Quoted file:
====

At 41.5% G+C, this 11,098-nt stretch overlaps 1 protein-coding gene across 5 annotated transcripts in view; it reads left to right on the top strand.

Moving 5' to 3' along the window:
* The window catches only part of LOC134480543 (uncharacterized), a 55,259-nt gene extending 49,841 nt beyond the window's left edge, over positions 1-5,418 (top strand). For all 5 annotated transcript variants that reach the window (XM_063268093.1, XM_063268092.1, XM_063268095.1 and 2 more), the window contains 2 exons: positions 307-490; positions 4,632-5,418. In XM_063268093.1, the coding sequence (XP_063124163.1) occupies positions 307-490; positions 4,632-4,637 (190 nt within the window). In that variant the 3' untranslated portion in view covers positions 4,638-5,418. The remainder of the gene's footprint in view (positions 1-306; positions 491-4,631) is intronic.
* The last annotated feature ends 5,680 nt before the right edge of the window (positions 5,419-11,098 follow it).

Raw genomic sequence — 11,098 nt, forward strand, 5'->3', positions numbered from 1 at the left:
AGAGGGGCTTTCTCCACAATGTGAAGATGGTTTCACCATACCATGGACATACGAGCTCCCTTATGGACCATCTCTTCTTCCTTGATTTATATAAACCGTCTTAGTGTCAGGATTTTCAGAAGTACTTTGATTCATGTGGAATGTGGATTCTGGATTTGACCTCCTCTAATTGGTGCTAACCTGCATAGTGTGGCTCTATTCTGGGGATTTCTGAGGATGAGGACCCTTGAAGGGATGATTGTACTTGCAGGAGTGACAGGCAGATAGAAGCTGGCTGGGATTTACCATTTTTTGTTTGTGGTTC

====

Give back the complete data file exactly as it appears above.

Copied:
At 41.5% G+C, this 11,098-nt stretch overlaps 1 protein-coding gene across 5 annotated transcripts in view; it reads left to right on the top strand.

Moving 5' to 3' along the window:
* The window catches only part of LOC134480543 (uncharacterized), a 55,259-nt gene extending 49,841 nt beyond the window's left edge, over positions 1-5,418 (top strand). For all 5 annotated transcript variants that reach the window (XM_063268093.1, XM_063268092.1, XM_063268095.1 and 2 more), the window contains 2 exons: positions 307-490; positions 4,632-5,418. In XM_063268093.1, the coding sequence (XP_063124163.1) occupies positions 307-490; positions 4,632-4,637 (190 nt within the window). In that variant the 3' untranslated portion in view covers positions 4,638-5,418. The remainder of the gene's footprint in view (positions 1-306; positions 491-4,631) is intronic.
* The last annotated feature ends 5,680 nt before the right edge of the window (positions 5,419-11,098 follow it).

Raw genomic sequence — 11,098 nt, forward strand, 5'->3', positions numbered from 1 at the left:
AGAGGGGCTTTCTCCACAATGTGAAGATGGTTTCACCATACCATGGACATACGAGCTCCCTTATGGACCATCTCTTCTTCCTTGATTTATATAAACCGTCTTAGTGTCAGGATTTTCAGAAGTACTTTGATTCATGTGGAATGTGGATTCTGGATTTGACCTCCTCTAATTGGTGCTAACCTGCATAGTGTGGCTCTATTCTGGGGATTTCTGAGGATGAGGACCCTTGAAGGGATGATTGTACTTGCAGGAGTGACAGGCAGATAGAAGCTGGCTGGGATTTACCATTTTTTGTTTGTGGTTC